Real Estate Law Journal
Hawaii foreclosure law creates uncertainty, apprehension among lenders
by Bruce D. Voss
The Hawaii State Legislature’s new 100-page law governing mortgage foreclosures has created significant uncertainty and apprehension among mortgage lenders in Hawaii.
In brief, the new law establishes a temporary mortgage foreclosure dispute resolution process; permits owner-occupant borrowers to convert non-judicial foreclosures into judicial foreclosures; amends laws relating to mortgage servicers; and amends the non-judicial foreclosure process.
The new law contains extensive new requirements regarding notice, timeframes, and conduct of foreclosure sales and auctions. Failure to follow any of the new steps could prompt defaulting borrowers to claim a foreclosure sale is invalid. The law expressly states that any “foreclosing mortgagee who violates this chapter shall have committee an unfair or deceptive act or practice” under HRS Chapter 480-2. Such violations could expose lenders to liability for triple damages, and payment of borrowers’ attorneys fees and costs.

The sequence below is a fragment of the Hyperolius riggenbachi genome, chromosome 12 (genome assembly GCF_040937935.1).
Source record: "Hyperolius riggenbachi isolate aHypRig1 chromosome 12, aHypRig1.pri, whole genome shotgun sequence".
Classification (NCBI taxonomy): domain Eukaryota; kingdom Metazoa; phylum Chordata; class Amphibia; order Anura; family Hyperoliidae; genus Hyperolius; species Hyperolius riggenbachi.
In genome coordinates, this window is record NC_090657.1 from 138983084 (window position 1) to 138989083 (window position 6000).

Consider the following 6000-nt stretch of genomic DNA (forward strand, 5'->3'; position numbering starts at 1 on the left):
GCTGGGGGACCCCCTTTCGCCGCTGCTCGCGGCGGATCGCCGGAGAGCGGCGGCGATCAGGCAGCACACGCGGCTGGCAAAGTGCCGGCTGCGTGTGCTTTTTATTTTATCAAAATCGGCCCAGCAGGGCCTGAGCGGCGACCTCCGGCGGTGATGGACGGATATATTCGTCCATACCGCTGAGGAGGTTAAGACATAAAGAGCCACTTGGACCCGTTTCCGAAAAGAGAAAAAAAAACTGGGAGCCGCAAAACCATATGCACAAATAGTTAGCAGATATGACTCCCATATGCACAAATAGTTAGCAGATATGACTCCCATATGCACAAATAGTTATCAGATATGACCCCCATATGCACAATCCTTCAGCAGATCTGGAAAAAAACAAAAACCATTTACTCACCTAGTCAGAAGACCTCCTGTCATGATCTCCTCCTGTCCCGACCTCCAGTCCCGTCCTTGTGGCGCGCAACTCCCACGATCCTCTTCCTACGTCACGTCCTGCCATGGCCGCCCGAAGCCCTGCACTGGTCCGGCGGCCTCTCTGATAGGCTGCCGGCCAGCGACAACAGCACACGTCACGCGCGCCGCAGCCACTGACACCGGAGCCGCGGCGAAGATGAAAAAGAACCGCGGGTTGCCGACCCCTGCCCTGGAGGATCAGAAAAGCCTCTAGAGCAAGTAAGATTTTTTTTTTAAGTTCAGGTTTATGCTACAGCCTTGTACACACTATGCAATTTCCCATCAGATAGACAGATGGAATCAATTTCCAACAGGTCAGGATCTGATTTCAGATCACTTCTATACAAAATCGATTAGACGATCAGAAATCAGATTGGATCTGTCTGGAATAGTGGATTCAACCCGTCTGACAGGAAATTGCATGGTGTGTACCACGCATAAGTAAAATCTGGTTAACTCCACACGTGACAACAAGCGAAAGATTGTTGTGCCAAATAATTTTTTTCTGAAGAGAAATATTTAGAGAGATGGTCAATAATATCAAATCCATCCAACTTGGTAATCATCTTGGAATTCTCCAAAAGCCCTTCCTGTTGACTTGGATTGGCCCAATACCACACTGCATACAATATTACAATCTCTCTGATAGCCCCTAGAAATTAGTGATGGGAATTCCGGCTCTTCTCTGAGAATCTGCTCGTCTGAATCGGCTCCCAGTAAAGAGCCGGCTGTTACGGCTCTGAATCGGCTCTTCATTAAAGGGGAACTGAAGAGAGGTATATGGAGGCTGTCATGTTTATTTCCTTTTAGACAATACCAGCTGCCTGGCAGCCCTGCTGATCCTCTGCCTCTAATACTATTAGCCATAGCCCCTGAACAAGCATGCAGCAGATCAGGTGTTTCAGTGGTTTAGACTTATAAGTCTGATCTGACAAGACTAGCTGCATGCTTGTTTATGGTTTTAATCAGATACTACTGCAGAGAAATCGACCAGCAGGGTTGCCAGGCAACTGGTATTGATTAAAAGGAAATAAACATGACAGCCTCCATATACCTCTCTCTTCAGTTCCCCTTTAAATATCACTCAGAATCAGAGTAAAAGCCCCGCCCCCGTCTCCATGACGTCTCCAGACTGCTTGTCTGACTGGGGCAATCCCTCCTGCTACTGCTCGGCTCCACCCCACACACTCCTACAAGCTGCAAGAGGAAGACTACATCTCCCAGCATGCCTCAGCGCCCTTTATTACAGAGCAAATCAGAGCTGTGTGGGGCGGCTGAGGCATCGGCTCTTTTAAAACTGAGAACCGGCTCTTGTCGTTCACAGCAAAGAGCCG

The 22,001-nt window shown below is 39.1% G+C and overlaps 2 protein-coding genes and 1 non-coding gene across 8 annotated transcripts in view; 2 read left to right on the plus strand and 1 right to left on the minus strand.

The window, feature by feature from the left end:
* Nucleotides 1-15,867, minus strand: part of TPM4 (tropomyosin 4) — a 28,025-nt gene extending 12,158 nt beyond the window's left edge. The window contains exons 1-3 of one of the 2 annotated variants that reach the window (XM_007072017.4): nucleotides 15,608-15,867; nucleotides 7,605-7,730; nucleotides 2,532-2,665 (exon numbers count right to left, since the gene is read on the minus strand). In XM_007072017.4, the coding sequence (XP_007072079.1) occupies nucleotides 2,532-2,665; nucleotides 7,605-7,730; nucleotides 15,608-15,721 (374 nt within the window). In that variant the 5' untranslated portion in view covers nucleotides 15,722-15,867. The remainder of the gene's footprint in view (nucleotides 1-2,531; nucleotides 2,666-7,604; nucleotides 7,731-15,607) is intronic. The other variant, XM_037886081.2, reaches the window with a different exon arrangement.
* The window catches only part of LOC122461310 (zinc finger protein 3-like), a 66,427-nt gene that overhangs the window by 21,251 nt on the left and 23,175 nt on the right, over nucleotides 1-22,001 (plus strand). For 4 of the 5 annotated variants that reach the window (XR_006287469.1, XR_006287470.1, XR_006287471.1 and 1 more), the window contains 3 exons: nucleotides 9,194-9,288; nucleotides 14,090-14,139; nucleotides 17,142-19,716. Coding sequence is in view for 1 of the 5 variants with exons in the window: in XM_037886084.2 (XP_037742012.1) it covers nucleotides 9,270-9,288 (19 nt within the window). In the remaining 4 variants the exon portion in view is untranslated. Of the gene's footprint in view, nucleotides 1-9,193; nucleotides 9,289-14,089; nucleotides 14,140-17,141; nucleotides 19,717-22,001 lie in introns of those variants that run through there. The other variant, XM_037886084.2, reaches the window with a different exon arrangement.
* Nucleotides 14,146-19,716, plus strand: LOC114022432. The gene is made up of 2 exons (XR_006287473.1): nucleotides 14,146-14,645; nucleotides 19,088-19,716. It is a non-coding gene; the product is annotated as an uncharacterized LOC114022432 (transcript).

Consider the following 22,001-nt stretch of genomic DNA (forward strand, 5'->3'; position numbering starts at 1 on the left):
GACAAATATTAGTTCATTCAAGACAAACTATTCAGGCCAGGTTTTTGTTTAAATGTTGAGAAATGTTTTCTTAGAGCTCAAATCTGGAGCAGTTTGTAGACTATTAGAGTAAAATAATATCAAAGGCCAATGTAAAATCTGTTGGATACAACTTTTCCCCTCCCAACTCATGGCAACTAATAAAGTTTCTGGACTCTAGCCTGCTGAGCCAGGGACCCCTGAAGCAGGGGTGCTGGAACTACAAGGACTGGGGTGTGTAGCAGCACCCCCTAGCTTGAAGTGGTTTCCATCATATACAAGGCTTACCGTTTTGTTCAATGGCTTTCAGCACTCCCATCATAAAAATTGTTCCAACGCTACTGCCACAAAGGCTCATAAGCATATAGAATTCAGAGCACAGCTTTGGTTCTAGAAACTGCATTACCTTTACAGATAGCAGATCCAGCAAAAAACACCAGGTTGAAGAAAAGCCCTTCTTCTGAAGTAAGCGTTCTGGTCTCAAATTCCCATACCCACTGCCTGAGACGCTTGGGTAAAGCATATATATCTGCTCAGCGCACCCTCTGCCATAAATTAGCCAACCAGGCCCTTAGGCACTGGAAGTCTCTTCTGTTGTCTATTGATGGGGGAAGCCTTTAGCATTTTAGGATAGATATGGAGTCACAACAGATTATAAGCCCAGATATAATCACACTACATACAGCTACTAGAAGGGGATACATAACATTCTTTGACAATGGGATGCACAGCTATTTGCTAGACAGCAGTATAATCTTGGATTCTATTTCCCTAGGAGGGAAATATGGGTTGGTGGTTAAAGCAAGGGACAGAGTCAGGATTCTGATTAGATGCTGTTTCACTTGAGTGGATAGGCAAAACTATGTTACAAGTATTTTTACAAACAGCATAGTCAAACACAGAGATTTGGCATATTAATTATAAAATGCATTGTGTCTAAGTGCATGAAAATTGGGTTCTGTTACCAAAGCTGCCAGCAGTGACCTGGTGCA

The not-too-subtle intent of the law appears to be to slow down the mortgage foreclosure process in Hawaii, and encourage-or strong-arm, as the case may be-lenders into agreeing to more loan modifications outside the foreclosure process. Lenders likely will move most if not all of their foreclosures to the circuit courts, rather than face the vagaries of the new non-judicial foreclosure provisions. In a judicial foreclosure, a court can award a deficiency judgment against a defaulting mortgagor, so it’s not clear how much this law will ultimately benefit delinquent borrowers.
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